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Golf event expected to raise $650,000 for Dana-Farber Cancer Institute in Boston
By Sue Asci
More than 400 executives from 50 mutual fund and financial services companies are expected to raise $650,000 June 12 at the 14th annual Expect Miracles Golf Classic, sponsored by Mutual Funds Against Cancer. The sold-out tournament, which raises money for research at the Dana-Farber Cancer Institute in Boston, will take place at the Pinehills and Waverly Oaks golf courses in Plymouth, Mass.
Donations to the Hingham, Mass.-based charity have increased 60% during the last three years, said co-founder and chairman Frank Strauss, a principal at Beacon Consulting Group in Boston.
Those are "not bad returns," Mr. Strauss said.
Through its golf tournament and other fundraising events throughout the year, Mutual Funds Against Cancer raised $570,000 last year, up from $360,000 in 2006, $225,000 in 2005 and $156,000 a year earlier.
'MAKING A STATEMENT'
"The organization has impact," said Ken Starr, vice president of interactive data pricing and reference data at Interactive Data Corp. of Bedford, Mass., and foundation sponsor for 2008 and 2009.
"It's the mutual fund industry making a statement to a challenge: cancer research. It is important to a lot of people," he said.
Interactive Data has made the group one of its preferred charities and is sponsoring the golf event to build awareness about the organization, and to generate donations.
"It's an important organization to the industry we work in," said Doug Miller, executive vice president at State Street Corp. of Boston. "We have an opportunity to be leaders and to attract firms to this organization."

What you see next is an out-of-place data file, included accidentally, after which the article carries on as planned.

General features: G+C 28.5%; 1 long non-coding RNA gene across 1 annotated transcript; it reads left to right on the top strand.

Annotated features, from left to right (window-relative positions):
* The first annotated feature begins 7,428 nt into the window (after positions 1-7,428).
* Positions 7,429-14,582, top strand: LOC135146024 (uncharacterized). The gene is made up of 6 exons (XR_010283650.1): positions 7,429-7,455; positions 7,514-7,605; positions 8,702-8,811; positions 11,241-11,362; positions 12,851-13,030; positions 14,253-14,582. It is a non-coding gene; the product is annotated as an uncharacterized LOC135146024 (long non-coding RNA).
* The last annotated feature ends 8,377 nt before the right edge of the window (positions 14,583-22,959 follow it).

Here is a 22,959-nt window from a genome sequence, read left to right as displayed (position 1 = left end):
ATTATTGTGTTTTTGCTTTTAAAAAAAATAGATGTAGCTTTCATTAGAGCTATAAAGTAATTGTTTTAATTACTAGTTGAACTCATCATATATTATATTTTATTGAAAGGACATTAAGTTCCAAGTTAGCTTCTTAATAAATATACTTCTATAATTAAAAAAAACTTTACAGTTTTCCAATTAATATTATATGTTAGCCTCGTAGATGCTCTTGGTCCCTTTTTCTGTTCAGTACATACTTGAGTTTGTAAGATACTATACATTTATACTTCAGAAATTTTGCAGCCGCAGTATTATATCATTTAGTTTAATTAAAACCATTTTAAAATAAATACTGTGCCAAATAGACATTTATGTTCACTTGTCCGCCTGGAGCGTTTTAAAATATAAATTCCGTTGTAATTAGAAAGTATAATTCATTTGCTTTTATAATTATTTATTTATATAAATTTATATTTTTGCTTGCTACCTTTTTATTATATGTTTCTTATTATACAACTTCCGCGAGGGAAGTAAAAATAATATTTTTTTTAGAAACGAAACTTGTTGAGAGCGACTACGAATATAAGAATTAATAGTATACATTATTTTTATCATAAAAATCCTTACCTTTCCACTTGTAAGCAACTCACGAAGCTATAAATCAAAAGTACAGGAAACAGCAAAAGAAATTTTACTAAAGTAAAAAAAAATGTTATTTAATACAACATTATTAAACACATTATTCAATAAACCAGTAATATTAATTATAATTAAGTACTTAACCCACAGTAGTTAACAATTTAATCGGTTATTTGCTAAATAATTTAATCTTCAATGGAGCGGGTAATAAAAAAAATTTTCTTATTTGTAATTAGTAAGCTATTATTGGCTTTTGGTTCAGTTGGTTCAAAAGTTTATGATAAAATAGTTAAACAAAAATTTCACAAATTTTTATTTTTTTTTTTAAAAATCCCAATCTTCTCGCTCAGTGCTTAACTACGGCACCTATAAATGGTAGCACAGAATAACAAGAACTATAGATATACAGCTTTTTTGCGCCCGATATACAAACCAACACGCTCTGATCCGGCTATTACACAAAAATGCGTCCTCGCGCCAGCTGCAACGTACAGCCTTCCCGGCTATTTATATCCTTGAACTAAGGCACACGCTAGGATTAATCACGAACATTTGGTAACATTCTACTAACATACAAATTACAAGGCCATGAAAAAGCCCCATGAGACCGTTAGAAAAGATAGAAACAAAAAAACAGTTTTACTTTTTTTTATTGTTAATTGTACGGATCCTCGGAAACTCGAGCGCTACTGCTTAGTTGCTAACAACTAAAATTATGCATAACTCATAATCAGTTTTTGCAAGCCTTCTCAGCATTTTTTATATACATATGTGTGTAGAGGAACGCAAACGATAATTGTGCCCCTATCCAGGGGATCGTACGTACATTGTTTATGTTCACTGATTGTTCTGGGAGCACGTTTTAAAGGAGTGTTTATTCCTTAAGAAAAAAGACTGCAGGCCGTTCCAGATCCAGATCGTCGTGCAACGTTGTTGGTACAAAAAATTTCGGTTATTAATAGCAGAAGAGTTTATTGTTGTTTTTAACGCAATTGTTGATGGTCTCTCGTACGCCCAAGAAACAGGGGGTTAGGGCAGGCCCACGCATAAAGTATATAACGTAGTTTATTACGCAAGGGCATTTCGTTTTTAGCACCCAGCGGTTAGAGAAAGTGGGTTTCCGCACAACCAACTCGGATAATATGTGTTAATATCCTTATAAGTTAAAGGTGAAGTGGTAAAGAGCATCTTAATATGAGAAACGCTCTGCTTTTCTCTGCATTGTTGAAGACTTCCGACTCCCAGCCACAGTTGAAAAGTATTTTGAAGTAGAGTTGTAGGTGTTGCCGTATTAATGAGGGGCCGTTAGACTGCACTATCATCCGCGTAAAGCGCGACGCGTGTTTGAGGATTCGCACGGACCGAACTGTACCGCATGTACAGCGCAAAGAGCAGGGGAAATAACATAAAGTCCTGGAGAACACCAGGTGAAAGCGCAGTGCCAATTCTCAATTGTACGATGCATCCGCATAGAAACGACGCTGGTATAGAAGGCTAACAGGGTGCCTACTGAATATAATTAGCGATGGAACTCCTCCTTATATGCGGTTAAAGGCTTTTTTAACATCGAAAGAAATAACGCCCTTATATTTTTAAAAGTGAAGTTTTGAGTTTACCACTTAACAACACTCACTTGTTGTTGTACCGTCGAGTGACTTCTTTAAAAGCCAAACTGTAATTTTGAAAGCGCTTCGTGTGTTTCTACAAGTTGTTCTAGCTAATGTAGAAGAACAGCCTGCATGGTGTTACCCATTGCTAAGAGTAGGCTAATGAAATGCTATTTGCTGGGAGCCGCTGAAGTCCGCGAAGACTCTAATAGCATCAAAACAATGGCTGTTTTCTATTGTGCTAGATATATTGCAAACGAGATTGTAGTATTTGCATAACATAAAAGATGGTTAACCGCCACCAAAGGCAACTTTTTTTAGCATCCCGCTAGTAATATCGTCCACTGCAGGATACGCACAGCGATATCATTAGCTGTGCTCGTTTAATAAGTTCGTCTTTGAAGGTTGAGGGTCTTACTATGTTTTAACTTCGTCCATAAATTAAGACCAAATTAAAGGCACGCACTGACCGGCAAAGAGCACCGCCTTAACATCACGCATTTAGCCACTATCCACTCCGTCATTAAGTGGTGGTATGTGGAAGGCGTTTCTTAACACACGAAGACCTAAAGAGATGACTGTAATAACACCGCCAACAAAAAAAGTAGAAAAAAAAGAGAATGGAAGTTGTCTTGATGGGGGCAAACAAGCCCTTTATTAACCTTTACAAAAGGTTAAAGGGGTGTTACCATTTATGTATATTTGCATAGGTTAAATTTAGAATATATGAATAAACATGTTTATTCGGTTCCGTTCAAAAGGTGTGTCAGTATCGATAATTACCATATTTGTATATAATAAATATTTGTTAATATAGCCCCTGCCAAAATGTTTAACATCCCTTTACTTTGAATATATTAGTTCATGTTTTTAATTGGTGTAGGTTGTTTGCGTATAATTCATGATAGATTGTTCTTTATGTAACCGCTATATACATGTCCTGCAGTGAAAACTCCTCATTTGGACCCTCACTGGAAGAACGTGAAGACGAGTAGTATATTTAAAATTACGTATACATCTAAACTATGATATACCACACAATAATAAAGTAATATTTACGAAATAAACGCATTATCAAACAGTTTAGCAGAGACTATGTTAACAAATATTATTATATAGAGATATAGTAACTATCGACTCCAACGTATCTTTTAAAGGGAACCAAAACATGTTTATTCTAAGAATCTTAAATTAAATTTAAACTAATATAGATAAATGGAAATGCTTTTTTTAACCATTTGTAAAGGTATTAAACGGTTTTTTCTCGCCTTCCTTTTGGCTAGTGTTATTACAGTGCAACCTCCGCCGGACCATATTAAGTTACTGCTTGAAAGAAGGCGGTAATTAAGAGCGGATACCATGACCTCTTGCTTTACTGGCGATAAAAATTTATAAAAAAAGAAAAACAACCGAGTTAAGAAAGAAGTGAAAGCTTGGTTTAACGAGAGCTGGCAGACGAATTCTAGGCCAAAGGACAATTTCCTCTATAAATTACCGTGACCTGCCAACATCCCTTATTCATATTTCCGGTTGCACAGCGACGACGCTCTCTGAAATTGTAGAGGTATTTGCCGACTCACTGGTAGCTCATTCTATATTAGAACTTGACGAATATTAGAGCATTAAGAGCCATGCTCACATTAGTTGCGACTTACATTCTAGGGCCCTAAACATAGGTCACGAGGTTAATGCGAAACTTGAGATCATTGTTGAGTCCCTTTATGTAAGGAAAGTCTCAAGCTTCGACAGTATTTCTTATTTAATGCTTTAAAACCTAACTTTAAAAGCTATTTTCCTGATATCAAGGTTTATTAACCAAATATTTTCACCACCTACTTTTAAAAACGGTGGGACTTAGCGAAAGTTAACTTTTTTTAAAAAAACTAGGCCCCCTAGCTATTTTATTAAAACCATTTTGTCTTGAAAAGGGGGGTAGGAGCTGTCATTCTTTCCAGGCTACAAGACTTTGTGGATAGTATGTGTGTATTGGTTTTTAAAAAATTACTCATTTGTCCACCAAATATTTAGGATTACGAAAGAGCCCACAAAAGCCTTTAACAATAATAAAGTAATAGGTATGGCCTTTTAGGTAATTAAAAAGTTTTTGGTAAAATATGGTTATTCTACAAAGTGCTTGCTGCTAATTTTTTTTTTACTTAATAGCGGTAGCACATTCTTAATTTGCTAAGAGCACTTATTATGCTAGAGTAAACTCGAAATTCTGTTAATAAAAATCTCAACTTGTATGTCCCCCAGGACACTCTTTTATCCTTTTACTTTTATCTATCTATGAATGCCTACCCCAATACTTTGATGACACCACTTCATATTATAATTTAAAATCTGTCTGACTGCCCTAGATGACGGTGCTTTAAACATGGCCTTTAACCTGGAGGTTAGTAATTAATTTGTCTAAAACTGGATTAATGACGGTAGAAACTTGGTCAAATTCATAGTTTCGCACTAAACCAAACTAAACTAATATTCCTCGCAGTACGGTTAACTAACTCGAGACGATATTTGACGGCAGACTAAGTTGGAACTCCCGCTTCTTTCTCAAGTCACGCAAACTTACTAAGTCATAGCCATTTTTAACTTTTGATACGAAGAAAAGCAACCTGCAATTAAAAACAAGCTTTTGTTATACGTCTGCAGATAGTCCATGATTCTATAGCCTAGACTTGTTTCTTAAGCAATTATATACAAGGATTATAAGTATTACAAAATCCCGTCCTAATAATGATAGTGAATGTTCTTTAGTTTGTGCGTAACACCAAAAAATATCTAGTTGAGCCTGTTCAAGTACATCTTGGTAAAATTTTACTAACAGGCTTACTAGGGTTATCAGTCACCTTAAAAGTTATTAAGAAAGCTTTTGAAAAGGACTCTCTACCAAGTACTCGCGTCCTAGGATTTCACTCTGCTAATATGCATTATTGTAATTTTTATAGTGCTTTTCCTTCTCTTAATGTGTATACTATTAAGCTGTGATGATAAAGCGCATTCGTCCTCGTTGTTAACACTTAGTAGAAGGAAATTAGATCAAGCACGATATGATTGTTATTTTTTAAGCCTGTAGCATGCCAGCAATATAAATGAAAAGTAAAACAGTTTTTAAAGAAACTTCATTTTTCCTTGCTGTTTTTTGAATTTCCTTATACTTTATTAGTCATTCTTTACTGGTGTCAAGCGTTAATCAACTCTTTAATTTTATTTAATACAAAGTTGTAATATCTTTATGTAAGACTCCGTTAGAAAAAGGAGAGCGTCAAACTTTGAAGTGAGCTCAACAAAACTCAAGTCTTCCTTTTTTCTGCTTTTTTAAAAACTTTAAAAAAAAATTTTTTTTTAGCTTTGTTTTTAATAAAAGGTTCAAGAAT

"It's a tremendous cause," said Jeff Masom, managing director of institutional services at Legg Mason Inc. of Baltimore. "It's a great opportunity for us to partner up with some of our competitors and our clients to support this great cause."
A 20-year veteran of the financial services industry, Mr. Strauss was chief investment officer at The CGM Funds of Boston when he started the organization. His mother had been diagnosed with leukemia, and he "saw a lot of children in the hospital when I visited my mom. She won her battle against cancer. It all came together."
The first friends and family golf tournament attracted 40 players who raised $6,000. "The banquet was me flipping burgers on my back deck," Mr. Strauss said.
Mutual Funds Against Cancer, which receives donations from more than 100 financial firms, most of them mutual funds, has funded several research programs, said Nancy Rowe, director of the Jimmy Fund Golf Program at Dana-Farber. "The money was unrestricted and is used wherever it was needed," she said.
For the past two years, donations have been directed to Dana-Farber's Center for Applied Cancer Science, which researches some of the most challenging cancers, such as melanoma, multiple myeloma, and colon, pancreatic, brain and lung cancer, Mr. Strauss said.